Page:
I am still thinking about the verses my friend sent me commanding: "Do not fear; be courageous." I remember the time another friend told me to "put on a garment of praise for a spirit of heaviness," based on Isaiah 61:3. Some weeks later he checked back and asked how I was doing with it. "It's beautiful," I said. "Never mind 'it's beautiful'---are you doing it?" he asked impatiently. I hadn't been. I felt pretty stupid.
Then there was the time the Isaiah 61 friend listened to me whine a while and then broke in, "Andrée, got a Bible handy?" "Yes," I said. "Open to Philippians 4:13," he instructed ("I can do all things through Christ who strengthens me."). I did. "Andrée, got some white-out?" "Yeah," I said, getting uncomfortable. "Why don't you white it out; you're not using it anyway."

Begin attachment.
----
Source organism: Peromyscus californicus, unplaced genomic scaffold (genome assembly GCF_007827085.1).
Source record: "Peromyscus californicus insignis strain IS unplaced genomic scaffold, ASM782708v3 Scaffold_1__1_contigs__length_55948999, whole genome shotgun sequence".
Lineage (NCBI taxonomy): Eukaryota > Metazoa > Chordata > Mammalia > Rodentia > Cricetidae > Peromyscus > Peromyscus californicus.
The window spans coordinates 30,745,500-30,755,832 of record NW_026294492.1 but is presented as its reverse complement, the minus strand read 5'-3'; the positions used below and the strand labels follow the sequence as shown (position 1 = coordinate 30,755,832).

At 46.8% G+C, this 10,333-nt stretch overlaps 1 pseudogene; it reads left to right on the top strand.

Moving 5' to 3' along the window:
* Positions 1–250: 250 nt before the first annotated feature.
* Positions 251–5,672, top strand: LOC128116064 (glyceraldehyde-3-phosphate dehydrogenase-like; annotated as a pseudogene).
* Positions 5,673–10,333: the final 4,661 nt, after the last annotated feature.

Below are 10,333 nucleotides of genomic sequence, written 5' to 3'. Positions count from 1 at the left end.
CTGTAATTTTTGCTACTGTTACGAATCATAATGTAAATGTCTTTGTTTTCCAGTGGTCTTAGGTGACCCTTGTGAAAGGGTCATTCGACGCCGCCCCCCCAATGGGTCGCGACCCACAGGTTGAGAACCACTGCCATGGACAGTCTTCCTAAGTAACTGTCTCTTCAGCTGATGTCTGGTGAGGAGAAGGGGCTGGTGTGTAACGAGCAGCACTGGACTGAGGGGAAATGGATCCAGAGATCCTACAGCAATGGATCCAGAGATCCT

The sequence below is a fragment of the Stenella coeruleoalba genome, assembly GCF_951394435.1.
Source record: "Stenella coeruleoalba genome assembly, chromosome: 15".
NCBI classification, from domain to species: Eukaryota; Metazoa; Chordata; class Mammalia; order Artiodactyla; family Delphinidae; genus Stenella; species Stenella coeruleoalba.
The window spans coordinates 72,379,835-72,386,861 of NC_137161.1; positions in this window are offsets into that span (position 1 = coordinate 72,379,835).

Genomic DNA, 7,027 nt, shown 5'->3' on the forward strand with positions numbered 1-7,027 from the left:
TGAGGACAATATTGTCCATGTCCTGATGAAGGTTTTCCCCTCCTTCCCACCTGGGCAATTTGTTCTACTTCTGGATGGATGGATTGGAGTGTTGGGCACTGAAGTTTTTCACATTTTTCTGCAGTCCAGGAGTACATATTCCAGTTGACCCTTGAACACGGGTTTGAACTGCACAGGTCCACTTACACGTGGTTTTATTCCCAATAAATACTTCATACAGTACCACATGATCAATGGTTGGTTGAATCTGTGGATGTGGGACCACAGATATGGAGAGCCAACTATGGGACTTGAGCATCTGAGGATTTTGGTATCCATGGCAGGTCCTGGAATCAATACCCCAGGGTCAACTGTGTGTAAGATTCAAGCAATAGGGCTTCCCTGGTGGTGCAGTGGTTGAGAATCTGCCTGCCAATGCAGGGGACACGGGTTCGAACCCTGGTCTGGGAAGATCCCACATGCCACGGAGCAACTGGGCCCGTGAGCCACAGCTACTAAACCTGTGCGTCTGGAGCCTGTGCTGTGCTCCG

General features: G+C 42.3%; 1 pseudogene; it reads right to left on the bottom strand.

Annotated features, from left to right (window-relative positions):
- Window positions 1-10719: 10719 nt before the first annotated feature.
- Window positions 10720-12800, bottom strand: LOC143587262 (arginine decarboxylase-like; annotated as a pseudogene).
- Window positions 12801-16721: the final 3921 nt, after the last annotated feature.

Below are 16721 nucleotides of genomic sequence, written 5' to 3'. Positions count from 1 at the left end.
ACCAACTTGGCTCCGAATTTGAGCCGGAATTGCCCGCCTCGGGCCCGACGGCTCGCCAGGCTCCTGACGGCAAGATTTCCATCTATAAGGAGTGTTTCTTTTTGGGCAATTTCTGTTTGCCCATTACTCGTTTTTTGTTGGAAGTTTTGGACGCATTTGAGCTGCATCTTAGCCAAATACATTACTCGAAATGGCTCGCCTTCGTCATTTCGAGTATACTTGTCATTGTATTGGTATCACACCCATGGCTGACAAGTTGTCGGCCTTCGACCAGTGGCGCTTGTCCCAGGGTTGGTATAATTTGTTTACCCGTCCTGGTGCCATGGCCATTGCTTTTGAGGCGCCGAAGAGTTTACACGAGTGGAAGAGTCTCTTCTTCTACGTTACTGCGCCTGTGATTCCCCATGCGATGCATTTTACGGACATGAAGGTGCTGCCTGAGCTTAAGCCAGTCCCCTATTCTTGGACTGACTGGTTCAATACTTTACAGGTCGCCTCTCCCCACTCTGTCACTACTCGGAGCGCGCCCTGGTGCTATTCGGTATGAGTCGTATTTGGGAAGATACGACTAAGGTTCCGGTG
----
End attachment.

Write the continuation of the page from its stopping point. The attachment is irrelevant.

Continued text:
The commands of God are "beautiful." But it's no good unless we do them. They remain locked coffers if we only admire them from the outside. I have started opening those coffers by obeying them.
I find the Psalmist was not waxing lyrical, or dutifully pious, when he said, "I find my delight in your commandments, which I love" (119:127). It's really true. When we are caught in the sin of fear, and then suddenly remember God's command to not fear, and when we then rebuke fear (out loud, if necessary) and say with Jesus "I will put my trust in him" (Hebrews 2:13), we find instant relief. It is not a psychological event, in the way the world construes psychological events, but the Spirit's blessing on obedience.
The corollary is that it has to be a moment-by-moment laying hold. No voter registration card Christianity here.
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